ISLAMABAD: Even after 100 years’ of permanent settlement in Federally Administered Tribal Areas (Fata), the Frontier Crime Regulation (FCR) rules and local tribal traditions are the hurdles in issuing domiciles to the Christian community.
“Our forefathers settled in Fata in 1914 after migrating from Sialkot and since then we are here and our many generations have grown up and passed away, but we don’t have the right to purchase even an inch of land and property in the area,” said Arshad Masih, Chairman Christian Community Fata.
Narrating the discriminatory attitude towards the Christian community, whose population in Fata crosses the number of 3,000, Arshad said as the community did not fall in any tribe, it was not issued domicile, which permits a citizen to purchase property in the area.
“Due to not having a domicile, we can neither purchase property nor have a share in the 5% job quota allocated for minorities under the Constitution. In addition, we don’t have any share even in the development funds in the area,” he added.
He said the community had approached all the authorities – including the subsequent governors, chief ministers and officials in Fata secretariat to resolve the issue, but all in vain.
Arshad, however, added that Christians living in Fata were still committed to not leaving the region, but wanted the authorities to resolve the century-old issue.
“With the passage of time our population has increased and our requirements have also expanded and that’s why it is the need of the hour to amend the FCR to pave the way for us to have our own property and businesses,” he noted.
He said it could be resolved in just an hour by bringing an amendment in the Constitution through an Ordinance.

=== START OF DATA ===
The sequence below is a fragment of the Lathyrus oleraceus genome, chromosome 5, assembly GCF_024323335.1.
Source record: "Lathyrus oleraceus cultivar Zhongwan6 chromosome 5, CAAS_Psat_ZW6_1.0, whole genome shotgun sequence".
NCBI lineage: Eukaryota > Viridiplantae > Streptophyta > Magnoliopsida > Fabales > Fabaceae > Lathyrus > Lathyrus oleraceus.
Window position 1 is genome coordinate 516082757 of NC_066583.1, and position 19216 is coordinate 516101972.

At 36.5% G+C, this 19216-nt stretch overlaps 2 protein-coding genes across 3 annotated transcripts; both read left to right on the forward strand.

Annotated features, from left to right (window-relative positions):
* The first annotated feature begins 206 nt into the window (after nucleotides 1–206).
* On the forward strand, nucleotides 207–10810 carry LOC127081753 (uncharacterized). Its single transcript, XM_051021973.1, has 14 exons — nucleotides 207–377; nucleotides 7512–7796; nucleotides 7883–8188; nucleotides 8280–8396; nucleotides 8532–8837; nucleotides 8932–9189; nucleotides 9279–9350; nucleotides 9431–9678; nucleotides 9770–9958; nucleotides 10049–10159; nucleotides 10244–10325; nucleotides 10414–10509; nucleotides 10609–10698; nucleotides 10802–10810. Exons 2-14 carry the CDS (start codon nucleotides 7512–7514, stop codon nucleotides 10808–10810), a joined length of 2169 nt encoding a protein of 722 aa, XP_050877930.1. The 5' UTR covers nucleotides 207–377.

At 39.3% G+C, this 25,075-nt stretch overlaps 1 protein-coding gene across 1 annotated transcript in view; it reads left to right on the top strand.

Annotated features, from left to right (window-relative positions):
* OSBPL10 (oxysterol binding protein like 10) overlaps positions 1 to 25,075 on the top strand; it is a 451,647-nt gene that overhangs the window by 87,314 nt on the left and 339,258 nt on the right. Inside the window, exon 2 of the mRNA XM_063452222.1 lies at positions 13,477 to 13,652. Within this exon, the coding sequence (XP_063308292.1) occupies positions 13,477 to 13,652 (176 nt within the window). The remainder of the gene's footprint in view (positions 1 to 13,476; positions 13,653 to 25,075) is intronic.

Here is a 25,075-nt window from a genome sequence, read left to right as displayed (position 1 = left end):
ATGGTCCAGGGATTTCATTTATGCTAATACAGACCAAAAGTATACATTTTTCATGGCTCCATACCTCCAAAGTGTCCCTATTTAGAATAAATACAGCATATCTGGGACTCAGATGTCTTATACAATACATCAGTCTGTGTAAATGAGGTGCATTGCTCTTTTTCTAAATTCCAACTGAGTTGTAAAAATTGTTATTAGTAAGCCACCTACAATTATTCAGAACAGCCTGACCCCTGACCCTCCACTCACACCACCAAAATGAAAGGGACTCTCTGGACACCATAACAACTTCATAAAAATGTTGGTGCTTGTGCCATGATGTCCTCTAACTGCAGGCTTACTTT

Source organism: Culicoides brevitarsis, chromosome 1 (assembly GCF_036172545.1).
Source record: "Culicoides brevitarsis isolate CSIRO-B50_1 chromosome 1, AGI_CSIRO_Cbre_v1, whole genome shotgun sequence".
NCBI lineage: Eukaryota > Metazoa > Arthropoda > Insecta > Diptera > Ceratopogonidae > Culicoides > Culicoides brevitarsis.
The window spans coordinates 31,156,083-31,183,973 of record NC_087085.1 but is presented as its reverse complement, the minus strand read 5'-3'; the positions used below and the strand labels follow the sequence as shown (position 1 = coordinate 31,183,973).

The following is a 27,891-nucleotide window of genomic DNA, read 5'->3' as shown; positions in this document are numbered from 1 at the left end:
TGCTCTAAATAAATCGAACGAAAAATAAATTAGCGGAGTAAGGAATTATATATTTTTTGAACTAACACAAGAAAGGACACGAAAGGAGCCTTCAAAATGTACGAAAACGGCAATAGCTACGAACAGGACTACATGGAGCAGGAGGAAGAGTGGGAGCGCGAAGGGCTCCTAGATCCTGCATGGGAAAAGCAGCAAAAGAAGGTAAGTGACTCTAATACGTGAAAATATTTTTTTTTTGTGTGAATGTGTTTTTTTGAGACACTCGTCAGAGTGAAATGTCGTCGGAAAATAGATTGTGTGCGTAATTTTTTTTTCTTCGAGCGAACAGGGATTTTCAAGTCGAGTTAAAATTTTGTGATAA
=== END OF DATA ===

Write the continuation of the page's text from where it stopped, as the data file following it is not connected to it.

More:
Earlier, the issue was also raised in the Senate by Awami National Party (ANP) Senator Farah Aqil, who suggested amending the Constitution to give the Christians in Fata the right to domicile.
“We should amend the FCR to bring the Christian community in the mainstream of citizenship,” said Farah Aqil.
“This is a tragedy that a minority community is deprived of a fundamental right to have their own property despite being a citizen of Pakistan,” she lamented.
However, the chairman of the standing committee on frontier regions – who is the elected senator from Fata – has another view on the issue. He said Christians came to Fata late and they did not belong to any tribe.
“That’s why under the FCR rule, they are not considered as native citizens of FATA and the rules and tribal customs don’t permit them to have personal property,” he said.
“Tribes have certain share to pay the fines over different damages being imposed by government or any certain tribe in Fata, but Christians are exempted from this responsibility and it is the reason that they don’t have the due right to have property there,” he maintained.
Published in The Express Tribune, April 21st, 2014.